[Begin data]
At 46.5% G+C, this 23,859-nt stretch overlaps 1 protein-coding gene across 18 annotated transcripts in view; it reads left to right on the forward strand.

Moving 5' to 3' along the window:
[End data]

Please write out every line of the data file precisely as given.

At 46.5% G+C, this 23,859-nt stretch overlaps 1 protein-coding gene across 18 annotated transcripts in view; it reads left to right on the forward strand.

Moving 5' to 3' along the window: